What affects the price of a cryptocurrency?
Cryptocurrencies are volatile by nature. They are not as stable as currencies that have had centuries to develop. Bitcoin is the oldest coin on the market, and it has only been around since 2009. Nevertheless, there are a number of things that can affect cryptocurrencies:
- Regulation. If a government makes a statement or pushes for a particular regulation that affects cryptocurrencies, you can bet that the price will react to it (sometimes positively, often negatively). When China banned ICOs, the price of Ethereum fell by 41% in 15 days (from $386.83/ETH to $228.06).
- Media influence. Just like government regulation, exposure in the media greatly affects a cryptocurrency’s price. Whenever a public figure makes a statement regarding cryptocurrencies or a major retailer starts accepting cryptocurrency as a form of payment, you will see the market respond.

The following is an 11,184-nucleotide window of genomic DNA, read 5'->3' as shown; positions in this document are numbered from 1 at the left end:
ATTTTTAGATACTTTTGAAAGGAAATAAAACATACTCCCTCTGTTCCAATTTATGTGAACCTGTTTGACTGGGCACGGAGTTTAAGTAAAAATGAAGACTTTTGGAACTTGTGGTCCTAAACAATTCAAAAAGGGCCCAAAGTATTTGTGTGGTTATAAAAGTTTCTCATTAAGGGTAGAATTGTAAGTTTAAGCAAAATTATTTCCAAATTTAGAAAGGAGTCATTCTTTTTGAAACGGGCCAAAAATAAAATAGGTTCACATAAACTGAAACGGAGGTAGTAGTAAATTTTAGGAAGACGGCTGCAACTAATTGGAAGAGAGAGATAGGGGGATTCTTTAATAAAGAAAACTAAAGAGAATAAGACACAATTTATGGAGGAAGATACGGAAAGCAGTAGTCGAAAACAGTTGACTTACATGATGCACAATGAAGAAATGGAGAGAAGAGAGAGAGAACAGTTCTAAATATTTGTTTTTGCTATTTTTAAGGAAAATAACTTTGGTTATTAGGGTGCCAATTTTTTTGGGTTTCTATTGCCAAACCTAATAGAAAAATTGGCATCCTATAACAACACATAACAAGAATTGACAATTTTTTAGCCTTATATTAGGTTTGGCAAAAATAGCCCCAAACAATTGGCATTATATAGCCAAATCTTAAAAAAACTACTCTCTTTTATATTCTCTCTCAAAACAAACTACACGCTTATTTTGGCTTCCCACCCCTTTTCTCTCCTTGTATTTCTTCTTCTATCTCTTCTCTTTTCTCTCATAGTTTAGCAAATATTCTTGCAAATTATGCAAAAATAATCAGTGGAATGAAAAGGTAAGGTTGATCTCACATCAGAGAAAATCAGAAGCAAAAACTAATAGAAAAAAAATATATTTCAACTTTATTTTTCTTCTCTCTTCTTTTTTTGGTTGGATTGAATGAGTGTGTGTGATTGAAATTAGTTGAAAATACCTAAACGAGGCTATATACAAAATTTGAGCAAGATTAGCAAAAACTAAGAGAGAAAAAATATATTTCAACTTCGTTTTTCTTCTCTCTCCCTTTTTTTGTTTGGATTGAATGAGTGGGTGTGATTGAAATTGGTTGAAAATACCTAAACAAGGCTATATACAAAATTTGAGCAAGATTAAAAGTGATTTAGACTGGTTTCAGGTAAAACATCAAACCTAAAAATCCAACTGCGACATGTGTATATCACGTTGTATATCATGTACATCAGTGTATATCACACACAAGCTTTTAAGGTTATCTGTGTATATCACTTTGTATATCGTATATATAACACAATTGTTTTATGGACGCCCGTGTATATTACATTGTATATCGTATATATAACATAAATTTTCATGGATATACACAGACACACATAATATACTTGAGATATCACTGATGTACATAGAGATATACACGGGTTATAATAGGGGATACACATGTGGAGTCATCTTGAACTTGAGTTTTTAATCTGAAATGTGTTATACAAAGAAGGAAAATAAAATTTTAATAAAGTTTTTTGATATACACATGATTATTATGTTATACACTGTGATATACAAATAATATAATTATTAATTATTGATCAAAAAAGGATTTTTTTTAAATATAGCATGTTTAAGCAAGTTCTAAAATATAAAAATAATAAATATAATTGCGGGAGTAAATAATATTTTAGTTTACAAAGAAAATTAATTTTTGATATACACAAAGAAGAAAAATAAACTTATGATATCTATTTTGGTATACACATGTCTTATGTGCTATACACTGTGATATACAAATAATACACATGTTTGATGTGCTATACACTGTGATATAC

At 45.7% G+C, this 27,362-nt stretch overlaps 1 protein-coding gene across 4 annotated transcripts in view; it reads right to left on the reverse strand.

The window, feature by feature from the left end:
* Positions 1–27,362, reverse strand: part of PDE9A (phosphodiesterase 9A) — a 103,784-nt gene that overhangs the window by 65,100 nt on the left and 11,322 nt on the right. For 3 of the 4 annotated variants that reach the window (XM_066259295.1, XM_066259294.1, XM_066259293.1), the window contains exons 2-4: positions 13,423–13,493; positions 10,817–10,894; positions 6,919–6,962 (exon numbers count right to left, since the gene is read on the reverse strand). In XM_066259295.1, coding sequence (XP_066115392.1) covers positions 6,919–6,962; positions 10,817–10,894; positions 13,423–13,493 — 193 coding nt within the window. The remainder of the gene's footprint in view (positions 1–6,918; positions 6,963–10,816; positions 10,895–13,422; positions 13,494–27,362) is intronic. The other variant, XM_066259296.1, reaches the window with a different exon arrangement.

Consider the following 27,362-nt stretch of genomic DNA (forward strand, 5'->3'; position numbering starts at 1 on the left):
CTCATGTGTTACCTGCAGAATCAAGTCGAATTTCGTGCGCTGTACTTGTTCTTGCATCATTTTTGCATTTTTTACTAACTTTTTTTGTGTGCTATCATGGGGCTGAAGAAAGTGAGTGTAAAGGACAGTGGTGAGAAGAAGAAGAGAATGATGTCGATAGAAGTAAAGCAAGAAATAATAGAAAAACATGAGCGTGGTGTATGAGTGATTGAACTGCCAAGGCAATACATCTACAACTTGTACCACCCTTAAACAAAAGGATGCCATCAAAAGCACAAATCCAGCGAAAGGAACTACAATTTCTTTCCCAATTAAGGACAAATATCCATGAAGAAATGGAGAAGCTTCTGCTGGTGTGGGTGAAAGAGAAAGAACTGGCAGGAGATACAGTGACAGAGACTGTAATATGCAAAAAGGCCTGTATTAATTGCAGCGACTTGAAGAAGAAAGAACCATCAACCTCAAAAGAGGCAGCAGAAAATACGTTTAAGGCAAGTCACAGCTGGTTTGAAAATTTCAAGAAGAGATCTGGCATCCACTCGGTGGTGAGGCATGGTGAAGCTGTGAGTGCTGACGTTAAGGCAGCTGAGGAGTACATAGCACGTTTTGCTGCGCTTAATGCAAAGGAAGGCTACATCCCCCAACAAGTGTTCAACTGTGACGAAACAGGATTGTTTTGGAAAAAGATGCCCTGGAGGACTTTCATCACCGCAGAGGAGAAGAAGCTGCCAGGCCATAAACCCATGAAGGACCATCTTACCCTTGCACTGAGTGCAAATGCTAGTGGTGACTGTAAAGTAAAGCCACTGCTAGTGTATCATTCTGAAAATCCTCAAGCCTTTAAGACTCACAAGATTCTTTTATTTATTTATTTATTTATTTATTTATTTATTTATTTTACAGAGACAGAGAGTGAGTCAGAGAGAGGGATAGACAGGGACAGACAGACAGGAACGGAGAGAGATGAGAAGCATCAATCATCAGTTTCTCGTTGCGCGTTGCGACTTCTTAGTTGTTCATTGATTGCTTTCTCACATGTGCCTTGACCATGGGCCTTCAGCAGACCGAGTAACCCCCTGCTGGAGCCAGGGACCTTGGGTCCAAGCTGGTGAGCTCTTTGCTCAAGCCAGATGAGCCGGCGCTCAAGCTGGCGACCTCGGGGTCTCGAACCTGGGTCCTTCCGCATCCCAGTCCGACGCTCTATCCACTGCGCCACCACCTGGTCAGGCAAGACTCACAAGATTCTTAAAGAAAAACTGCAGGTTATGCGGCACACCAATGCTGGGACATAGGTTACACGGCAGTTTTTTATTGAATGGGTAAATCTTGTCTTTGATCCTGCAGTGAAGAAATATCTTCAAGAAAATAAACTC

- Changes to the technology. When a cryptocurrency’s core technology is affected (either via an update or the finding of a flaw), the cryptocurrency’s price is also affected.
Trading cryptocurrencies works almost exactly the same as trading fiat currencies, and it will benefit you greatly to learn the theory behind trading currencies. While profits are never guaranteed when trading, you can take steps to protect yourself from heavy losses and to improve your understanding of how markets move.
Cryptocurrency trading can be profitable, but only if you play your cards right. Unfortunately, cramming everything you’ll need to know about trading into this beginner’s guide is impossible, but hopefully you now know enough to get you started on this exciting adventure.